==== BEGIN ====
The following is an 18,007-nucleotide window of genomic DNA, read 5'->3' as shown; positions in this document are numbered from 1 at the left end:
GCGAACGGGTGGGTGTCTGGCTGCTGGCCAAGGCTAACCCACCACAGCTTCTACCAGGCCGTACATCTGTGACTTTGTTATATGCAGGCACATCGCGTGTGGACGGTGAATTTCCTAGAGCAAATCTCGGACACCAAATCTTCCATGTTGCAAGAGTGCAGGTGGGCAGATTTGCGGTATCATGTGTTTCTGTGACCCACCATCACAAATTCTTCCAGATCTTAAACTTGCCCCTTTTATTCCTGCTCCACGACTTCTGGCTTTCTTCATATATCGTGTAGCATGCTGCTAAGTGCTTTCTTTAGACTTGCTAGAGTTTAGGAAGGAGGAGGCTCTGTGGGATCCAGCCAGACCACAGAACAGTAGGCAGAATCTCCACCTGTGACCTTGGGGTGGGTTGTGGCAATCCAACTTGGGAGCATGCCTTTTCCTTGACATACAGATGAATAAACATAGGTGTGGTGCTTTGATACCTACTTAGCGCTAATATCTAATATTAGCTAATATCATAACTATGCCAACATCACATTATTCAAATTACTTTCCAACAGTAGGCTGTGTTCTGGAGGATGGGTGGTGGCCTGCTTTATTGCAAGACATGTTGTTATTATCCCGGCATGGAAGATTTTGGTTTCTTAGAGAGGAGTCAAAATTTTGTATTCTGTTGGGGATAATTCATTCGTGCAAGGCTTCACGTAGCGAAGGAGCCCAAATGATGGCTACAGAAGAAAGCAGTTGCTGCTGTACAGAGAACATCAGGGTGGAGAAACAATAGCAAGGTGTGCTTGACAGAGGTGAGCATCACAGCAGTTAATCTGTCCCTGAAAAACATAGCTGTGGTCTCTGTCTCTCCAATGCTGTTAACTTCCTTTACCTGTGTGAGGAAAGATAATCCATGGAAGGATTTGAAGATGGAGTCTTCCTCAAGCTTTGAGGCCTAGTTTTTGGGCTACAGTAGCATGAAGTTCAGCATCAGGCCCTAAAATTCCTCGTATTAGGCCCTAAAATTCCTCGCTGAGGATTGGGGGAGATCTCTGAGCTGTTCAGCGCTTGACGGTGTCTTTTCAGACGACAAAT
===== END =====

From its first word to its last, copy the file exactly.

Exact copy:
The following is an 18,007-nucleotide window of genomic DNA, read 5'->3' as shown; positions in this document are numbered from 1 at the left end:
GCGAACGGGTGGGTGTCTGGCTGCTGGCCAAGGCTAACCCACCACAGCTTCTACCAGGCCGTACATCTGTGACTTTGTTATATGCAGGCACATCGCGTGTGGACGGTGAATTTCCTAGAGCAAATCTCGGACACCAAATCTTCCATGTTGCAAGAGTGCAGGTGGGCAGATTTGCGGTATCATGTGTTTCTGTGACCCACCATCACAAATTCTTCCAGATCTTAAACTTGCCCCTTTTATTCCTGCTCCACGACTTCTGGCTTTCTTCATATATCGTGTAGCATGCTGCTAAGTGCTTTCTTTAGACTTGCTAGAGTTTAGGAAGGAGGAGGCTCTGTGGGATCCAGCCAGACCACAGAACAGTAGGCAGAATCTCCACCTGTGACCTTGGGGTGGGTTGTGGCAATCCAACTTGGGAGCATGCCTTTTCCTTGACATACAGATGAATAAACATAGGTGTGGTGCTTTGATACCTACTTAGCGCTAATATCTAATATTAGCTAATATCATAACTATGCCAACATCACATTATTCAAATTACTTTCCAACAGTAGGCTGTGTTCTGGAGGATGGGTGGTGGCCTGCTTTATTGCAAGACATGTTGTTATTATCCCGGCATGGAAGATTTTGGTTTCTTAGAGAGGAGTCAAAATTTTGTATTCTGTTGGGGATAATTCATTCGTGCAAGGCTTCACGTAGCGAAGGAGCCCAAATGATGGCTACAGAAGAAAGCAGTTGCTGCTGTACAGAGAACATCAGGGTGGAGAAACAATAGCAAGGTGTGCTTGACAGAGGTGAGCATCACAGCAGTTAATCTGTCCCTGAAAAACATAGCTGTGGTCTCTGTCTCTCCAATGCTGTTAACTTCCTTTACCTGTGTGAGGAAAGATAATCCATGGAAGGATTTGAAGATGGAGTCTTCCTCAAGCTTTGAGGCCTAGTTTTTGGGCTACAGTAGCATGAAGTTCAGCATCAGGCCCTAAAATTCCTCGTATTAGGCCCTAAAATTCCTCGCTGAGGATTGGGGGAGATCTCTGAGCTGTTCAGCGCTTGACGGTGTCTTTTCAGACGACAAAT